Everything online journalists need to protect their legal rights. This free resource culls from all Reporters Committee resources and includes exclusive content on digital media law issues.
In the absence of a federal shield law protecting publishers from revealing confidential sources and other information obtained while newsgathering, courts that recognize the privilege under another source of law apply a balancing test that weighs the need for disclosure against First Amendment interests.
Identifying one of the most compelling of these First Amendment interests is easy: Forcing a journalist to reveal a source not only greatly burdens the reporter but threatens his or her ability to inform the public about government wrongdoing. Convincing a court of this importance, however, is significantly more difficult.
Judges, most of whom have little experience in this area, view a publisher’s resistance merely as an attempt to keep information out of his or her courtroom and not as a privilege equally important as, in the language of the judge’s industry, the attorney-client privilege. If a court is convinced that the anonymity guaranteed to confidential sources is essential to ensure a watchdog journalism that holds those who are in power accountable to the public, then bloggers and other web-based writers subpoenaed to testify before it face greater protection for confidentiality.
And perhaps the most effective way to educate a judge of such is through journalist testimonials, or affidavits from reporters accounting for the court real-life examples of how a particular story would not have been published had it not been for the ability to protect the identity of the source.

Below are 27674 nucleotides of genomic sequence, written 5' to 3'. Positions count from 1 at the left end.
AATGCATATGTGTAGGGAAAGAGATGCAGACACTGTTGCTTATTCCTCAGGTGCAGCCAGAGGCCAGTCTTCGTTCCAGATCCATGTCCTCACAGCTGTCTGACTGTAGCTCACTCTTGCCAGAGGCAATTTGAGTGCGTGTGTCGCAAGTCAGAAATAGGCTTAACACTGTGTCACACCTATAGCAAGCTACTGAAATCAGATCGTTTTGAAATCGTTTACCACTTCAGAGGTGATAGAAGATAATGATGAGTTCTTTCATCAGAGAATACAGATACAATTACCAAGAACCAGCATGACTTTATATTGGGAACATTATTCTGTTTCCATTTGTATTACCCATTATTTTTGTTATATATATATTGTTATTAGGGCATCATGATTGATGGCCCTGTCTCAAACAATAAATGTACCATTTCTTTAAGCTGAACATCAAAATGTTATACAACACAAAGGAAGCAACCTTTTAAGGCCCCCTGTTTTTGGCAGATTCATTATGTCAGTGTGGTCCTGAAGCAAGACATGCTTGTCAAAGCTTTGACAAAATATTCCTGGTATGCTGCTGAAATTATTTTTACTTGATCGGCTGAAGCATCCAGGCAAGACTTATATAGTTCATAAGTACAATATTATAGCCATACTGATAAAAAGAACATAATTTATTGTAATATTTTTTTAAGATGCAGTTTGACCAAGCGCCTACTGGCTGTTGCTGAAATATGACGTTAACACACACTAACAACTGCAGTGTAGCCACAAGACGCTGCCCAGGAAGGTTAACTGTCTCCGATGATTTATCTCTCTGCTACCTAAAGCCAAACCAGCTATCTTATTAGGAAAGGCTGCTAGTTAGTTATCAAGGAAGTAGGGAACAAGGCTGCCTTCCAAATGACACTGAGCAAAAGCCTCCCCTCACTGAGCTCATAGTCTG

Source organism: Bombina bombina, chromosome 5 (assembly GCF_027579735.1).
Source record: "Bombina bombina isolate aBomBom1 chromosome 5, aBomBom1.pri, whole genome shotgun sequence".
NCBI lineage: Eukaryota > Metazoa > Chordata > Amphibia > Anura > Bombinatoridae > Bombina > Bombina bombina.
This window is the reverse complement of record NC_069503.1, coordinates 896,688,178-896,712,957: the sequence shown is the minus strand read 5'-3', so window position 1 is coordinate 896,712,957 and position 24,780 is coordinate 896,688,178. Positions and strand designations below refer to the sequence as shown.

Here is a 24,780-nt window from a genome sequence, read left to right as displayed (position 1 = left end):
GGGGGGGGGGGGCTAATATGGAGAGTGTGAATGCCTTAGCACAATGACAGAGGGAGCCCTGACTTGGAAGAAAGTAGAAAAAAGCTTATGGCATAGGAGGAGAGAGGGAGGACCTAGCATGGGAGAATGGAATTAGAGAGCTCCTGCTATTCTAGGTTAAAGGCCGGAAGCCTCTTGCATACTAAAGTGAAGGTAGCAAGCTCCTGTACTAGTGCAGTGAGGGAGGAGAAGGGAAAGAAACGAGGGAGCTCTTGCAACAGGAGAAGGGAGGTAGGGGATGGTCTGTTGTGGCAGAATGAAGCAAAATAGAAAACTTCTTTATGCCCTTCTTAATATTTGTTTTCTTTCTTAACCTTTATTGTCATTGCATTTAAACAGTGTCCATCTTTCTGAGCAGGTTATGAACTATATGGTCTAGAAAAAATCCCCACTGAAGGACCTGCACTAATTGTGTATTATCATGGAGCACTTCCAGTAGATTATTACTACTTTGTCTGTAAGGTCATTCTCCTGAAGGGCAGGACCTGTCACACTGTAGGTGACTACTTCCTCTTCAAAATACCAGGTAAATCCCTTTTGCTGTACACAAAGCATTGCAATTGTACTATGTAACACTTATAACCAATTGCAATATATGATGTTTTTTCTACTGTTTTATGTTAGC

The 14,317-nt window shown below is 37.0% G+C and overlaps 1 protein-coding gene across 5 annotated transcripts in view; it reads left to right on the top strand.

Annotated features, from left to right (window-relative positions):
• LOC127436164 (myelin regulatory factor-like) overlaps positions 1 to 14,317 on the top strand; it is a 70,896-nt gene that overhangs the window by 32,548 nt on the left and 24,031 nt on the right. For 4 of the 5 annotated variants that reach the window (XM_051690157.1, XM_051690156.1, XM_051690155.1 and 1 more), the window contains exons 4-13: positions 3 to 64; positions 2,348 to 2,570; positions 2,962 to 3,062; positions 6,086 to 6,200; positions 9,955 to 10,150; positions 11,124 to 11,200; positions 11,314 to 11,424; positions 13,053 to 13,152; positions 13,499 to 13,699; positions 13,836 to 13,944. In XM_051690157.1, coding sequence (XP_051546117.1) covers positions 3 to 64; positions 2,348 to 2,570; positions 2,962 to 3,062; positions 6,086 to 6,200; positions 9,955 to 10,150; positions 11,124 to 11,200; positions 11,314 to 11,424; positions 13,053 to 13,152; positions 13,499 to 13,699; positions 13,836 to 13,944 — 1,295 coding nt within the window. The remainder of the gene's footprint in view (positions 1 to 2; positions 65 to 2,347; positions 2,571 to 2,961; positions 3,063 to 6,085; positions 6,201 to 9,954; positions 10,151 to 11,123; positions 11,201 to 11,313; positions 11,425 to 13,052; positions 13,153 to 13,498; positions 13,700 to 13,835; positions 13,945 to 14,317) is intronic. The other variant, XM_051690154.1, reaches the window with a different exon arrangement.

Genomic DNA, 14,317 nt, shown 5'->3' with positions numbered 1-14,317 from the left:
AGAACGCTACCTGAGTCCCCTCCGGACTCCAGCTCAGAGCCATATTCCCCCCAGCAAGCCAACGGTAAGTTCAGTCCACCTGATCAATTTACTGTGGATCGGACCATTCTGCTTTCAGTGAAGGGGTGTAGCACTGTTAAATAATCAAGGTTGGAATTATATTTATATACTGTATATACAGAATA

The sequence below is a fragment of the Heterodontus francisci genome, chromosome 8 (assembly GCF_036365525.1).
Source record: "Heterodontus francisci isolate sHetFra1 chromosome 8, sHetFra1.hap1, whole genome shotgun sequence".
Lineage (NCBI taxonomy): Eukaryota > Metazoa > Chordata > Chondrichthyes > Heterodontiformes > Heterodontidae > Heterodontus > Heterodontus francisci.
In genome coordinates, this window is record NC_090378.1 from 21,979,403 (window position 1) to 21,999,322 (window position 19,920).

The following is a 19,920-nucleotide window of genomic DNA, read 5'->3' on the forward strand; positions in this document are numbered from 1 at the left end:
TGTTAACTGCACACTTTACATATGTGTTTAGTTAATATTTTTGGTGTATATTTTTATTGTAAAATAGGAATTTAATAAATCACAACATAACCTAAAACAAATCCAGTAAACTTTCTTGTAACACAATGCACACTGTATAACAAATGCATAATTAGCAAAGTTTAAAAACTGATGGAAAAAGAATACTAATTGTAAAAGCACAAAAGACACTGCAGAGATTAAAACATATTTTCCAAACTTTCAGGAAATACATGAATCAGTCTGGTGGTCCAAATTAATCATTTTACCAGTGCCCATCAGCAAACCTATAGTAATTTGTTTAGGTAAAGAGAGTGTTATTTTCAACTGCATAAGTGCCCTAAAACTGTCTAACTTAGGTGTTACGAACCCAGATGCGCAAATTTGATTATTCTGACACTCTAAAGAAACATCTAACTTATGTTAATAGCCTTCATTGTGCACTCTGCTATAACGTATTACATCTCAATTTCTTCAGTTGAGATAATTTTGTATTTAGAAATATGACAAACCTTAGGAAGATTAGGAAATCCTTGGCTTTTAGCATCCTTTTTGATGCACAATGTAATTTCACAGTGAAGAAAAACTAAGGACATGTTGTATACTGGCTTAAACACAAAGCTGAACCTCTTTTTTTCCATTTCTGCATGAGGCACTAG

Here are some important things to keep in mind if you are considering a similar strategy:
The affidavits should accompany your motion to quash the subpoena.
In considering who should submit affidavits, try to find authors whom the judge may recognize and who have been around for a while, are not viewed as biased or overly extremist and can provide compelling examples.
Affidavits that provide examples of the necessity of the privilege in the specific context of the Internet would likely prove particularly insightful.
Submission of an affidavit from an unlikely source, a former federal prosecutor, for example, lends credibility to the issue.
Pick your battle carefully. In some cases, most likely those involving issues of national security, the arguments in favor of the need for the information are so compelling that even a judge highly familiar with the reporter's privilege and its important purpose would find it outweighed.